Furthermore, the author conveys the Tulliver men as lacking the ability to forgive, and having very little compassion and sympathy towards certain people, using action and dialogue. Mr. Tulliver is characterized by Eliot as unforgiving, as seen by the phrase ‘I won’t forgive him… I wish evil may befall him’, when he is making Tom sign the Bible condemning Mr. Wakem. This shows the reader, that though Mr. Tulliver was at fault by going to ‘law’ he still held a grudge, which is further reinforced later in the book where he ‘flogged [Wakem] fiercely’. The audience sees this merciless personality as eventually killing Mr. Tulliver, for has a heart attack due to his violent outburst, which could be the author conveying how the lack of forgiveness and holding a grudge was a dangerous and unhealthy trait. Contrastingly, Mr. Tulliver is portrayed as a very compassionate and sympathetic man when it came to his sister, Moss, for he refuses to let her family pay him back even in his time of need, as seen by the phrase ‘burn the note’, that was a receipt for the debt the Moss’ owed the Tullivers, showing the audience how he didn’t want to compromise his sisters family for his own. This is due to Mr. Tulliver seeing Maggie in his sister: ‘his love and anxiety for ‘the little wench’ had given him a new sensibility for his sister’. In addition to this, the recurring theme of sympathy, forgiveness and compassion is conveyed in Tom’s unforgiving nature as shown by the fact that he refuses to forgive Maggie after she runs away with Stephen, though she did not do anything wrong; this is seen by the phrase ‘you will find no home with me… you have disgraced us all’. This shows the audience that though Tom has no proof Maggie has been immoral he still refuses to let her live with him, for he feels, as the man of the house, that he should ‘punish’ he for her wrongdoings. Moreover, throughout the book, Maggie is portrayed as begging for Tom’s forgiveness for example, ‘Tom forgive me – let us always love each other’, which is what she tells him when their father dies. This shows the audience how Tom was always reprimanding Maggie for he felt it was justice for him to tell her right from wrong. This could be the author conveying the theme of sexism, for Tom felt, that as a man he was never in the wrong and should punish women when they were. The Tulliver men portray the reoccurring themes of sympathy, forgiveness and compassion, as well, but very differently to Maggie for they fit in more in society and where less impacted by the societal rules and conventions.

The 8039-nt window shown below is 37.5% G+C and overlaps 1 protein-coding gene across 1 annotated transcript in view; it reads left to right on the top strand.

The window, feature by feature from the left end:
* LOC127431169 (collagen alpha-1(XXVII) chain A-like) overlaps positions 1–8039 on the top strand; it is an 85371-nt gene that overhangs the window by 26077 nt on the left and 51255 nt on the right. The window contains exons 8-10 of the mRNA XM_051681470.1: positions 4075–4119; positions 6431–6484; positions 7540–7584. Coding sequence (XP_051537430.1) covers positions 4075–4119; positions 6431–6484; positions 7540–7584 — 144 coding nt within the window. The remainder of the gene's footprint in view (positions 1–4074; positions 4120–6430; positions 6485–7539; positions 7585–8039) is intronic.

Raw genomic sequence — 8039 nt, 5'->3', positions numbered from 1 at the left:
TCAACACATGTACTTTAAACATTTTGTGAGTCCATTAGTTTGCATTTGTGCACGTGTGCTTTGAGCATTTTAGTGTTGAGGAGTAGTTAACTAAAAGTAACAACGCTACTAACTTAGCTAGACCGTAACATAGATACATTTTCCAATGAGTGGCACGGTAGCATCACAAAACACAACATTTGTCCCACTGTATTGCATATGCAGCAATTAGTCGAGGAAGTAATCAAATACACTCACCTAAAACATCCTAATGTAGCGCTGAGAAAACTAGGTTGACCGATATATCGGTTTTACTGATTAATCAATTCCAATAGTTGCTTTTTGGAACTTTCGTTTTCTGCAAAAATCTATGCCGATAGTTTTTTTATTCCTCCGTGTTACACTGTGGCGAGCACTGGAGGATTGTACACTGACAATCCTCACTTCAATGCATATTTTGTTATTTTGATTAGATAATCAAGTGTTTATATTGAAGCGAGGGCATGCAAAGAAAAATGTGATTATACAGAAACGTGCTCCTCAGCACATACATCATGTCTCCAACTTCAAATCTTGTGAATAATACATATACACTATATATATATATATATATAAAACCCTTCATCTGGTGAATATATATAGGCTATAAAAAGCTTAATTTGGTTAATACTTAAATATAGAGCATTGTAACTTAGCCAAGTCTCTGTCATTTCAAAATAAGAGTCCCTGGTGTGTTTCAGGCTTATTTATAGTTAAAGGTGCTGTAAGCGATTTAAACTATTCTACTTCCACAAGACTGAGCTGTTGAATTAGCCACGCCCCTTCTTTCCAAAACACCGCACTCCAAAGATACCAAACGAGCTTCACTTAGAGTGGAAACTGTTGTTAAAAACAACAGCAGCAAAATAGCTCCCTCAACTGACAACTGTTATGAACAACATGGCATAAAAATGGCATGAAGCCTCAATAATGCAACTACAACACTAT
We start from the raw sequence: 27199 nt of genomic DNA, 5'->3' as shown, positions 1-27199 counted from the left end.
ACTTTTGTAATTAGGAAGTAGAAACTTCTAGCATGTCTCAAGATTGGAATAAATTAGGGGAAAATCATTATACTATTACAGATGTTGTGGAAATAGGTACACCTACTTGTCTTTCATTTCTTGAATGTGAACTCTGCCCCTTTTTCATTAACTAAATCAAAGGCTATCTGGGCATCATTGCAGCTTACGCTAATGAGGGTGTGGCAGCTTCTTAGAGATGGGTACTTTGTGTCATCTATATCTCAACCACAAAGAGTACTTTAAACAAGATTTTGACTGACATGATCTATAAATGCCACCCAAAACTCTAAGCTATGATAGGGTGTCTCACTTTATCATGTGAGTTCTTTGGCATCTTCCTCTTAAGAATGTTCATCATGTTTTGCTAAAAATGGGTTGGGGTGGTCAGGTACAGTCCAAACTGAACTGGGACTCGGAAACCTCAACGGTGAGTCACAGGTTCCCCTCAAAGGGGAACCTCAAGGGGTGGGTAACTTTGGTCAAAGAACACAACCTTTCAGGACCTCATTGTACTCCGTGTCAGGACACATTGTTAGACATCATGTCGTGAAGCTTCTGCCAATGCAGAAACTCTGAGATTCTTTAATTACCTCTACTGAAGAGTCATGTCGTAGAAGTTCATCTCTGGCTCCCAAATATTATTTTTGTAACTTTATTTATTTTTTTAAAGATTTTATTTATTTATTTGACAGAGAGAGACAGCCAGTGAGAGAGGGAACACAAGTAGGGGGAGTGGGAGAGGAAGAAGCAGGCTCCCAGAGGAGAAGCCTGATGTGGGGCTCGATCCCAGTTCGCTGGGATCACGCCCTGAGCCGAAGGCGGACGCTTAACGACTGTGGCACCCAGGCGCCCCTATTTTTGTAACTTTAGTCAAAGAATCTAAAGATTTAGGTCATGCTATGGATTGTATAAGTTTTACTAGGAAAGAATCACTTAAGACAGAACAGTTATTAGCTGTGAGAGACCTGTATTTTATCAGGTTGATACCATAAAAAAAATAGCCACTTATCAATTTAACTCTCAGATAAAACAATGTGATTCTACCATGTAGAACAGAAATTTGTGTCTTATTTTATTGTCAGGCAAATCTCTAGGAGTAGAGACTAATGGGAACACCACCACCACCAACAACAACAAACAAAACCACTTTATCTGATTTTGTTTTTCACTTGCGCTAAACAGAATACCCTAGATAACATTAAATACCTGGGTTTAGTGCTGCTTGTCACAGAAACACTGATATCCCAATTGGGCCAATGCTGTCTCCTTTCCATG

In addition to this, Eliot portrays the 1830’s English society as being unforgiving and unsympathetic, as shown throughout the novel with the use of language and literary devices. The judgment passed by St. Ogg’s community is very harsh after Maggie returns from running away. This is seen by the phrase ‘ no one would have spoken to her’. This shows the audience how society at the time were quick to pass judgment even without proper evidence. Additionally, the theme of sympathy is portrayed as well, but towards men, instead of women, which is conveyed by the narrator through the phrase ‘Mr. Stephen Guest had not behaved well… but then young men were liable to those sudden infatuated attachments’; this shows the reader how men had an excuse to be impulsive but women, on the other hand, were looked down on for deviating from societies rules. This may be Eliot conveying how society judged women more for they were subordinates in the English 1830’s society. The theme of forgiveness and sympathy is largely portrayed at the end of the novel, for the audience see’s how the community reacts a person deviating from their norms.
In conclusion, the themes of forgiveness, compassion, and sympathy are abundant in The Mill on The Floss, this is seen through the relationships of the characters and society. Eliot does this so that the audience can understand the issues during the 1830’s.